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TNG 3-14

TNG 3x14
"A Matter of Perspective"

Original airdate: 2/12/1990
Rewatch date: 10/7/2011


Riker is accused of murder, and an alien investigator uses the holodeck to prove it.

Spoiler-free notes:

Two episodes in a row have nudity in the opening sequence.

Data claims that the holodeck simulations have an "8.7% margin of error." How can you possibly measure that, and what is that 8.7% relative to?

The screens and lights continue blinking and flashing, even when the program is frozen. This reminds me of the fire still flickering during a paused Henry V in "The Defector." Perhaps there are certain environmental effects that are just easier to keep moving. After all, the fire is essentially real, so there's no reason for it to stop flickering.

Krag posits that Riker fired a phaser during transport, but wouldn't O'Brien have noticed that there was a discharging phaser in the transporter beam, and wouldn't Riker have beamed in with the phaser pointed forward? They should have deposed O'Brien.

It's cool that Troi tells Riker that Mrs. Apgar's telling of the story is consistent with what she believes she remembers, because memory really is that fallible. I'm sure the "actual" story would be somewhere between Riker's telling and Mrs. Apgar's. It's not hard to see Riker leering at Mrs. Apgar, but we know he wouldn't try to rape her. Conversely, we know he would be totally professional, but he probably wouldn't have acted as prudish as he claims he did. Given the extreme fallibility of human memory, if an exact recreation of events could be shown, I'm sure both Riker and Mrs. Apgar would question its accuracy.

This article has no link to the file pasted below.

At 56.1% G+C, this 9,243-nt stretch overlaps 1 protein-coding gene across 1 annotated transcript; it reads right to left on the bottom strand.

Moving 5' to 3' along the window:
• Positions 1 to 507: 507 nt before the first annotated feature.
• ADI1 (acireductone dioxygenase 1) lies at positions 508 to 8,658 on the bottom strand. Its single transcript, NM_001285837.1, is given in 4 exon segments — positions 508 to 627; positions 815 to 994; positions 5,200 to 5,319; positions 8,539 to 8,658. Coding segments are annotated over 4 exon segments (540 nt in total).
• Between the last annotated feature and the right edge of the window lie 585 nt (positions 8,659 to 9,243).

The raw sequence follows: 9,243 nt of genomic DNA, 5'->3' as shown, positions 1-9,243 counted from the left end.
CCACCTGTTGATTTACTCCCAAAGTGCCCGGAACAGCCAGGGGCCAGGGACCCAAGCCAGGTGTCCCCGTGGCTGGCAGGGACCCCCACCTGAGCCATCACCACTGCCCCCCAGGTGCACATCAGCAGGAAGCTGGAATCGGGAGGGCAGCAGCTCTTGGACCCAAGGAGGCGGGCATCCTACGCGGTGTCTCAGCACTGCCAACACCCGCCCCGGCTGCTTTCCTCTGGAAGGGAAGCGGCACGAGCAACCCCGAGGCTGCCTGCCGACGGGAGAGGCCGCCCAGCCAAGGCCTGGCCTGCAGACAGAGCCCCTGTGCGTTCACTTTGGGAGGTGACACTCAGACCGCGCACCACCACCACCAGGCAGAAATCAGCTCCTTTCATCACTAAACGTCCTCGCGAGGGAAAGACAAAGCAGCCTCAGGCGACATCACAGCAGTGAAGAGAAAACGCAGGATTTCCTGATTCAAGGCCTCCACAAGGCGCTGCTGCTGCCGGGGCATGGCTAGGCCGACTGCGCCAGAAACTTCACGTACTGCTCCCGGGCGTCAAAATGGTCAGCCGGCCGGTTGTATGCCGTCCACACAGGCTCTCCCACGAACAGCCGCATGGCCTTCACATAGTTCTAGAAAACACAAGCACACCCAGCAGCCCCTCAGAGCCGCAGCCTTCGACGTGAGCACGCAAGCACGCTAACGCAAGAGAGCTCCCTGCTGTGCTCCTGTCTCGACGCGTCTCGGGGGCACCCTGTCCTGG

The Kreiger waves coming from the holodeck is a neat twist, but it hinges on the holodeck running during every interval. Would they leave the simulation running at all times?

This episode is Star Trek's attempt to put a sci-fi spin on a courtroom drama or crime-scene procedural. It's mostly successful in what it tries to do, but the ending is laughably convenient. Krag, after watching La Forge's recreation, withdraws his request for extradition without further comment, and neither Mrs. Apgar nor the assistant offer any sort of protest. In their society, a person is guilty until proven innocent, and I don't think that level of defense was offered to Krag's satisfaction; after all, the whole thing hinges on La Forge's defense, and La Forge has more than enough reason to be biased. The ending would have worked better if Picard had put his foot down and Krag had agreed with some reluctance, with Mrs. Apgar continuing to protest. It would have felt more real, and would thus have been more in the tone of the rest of the episode.





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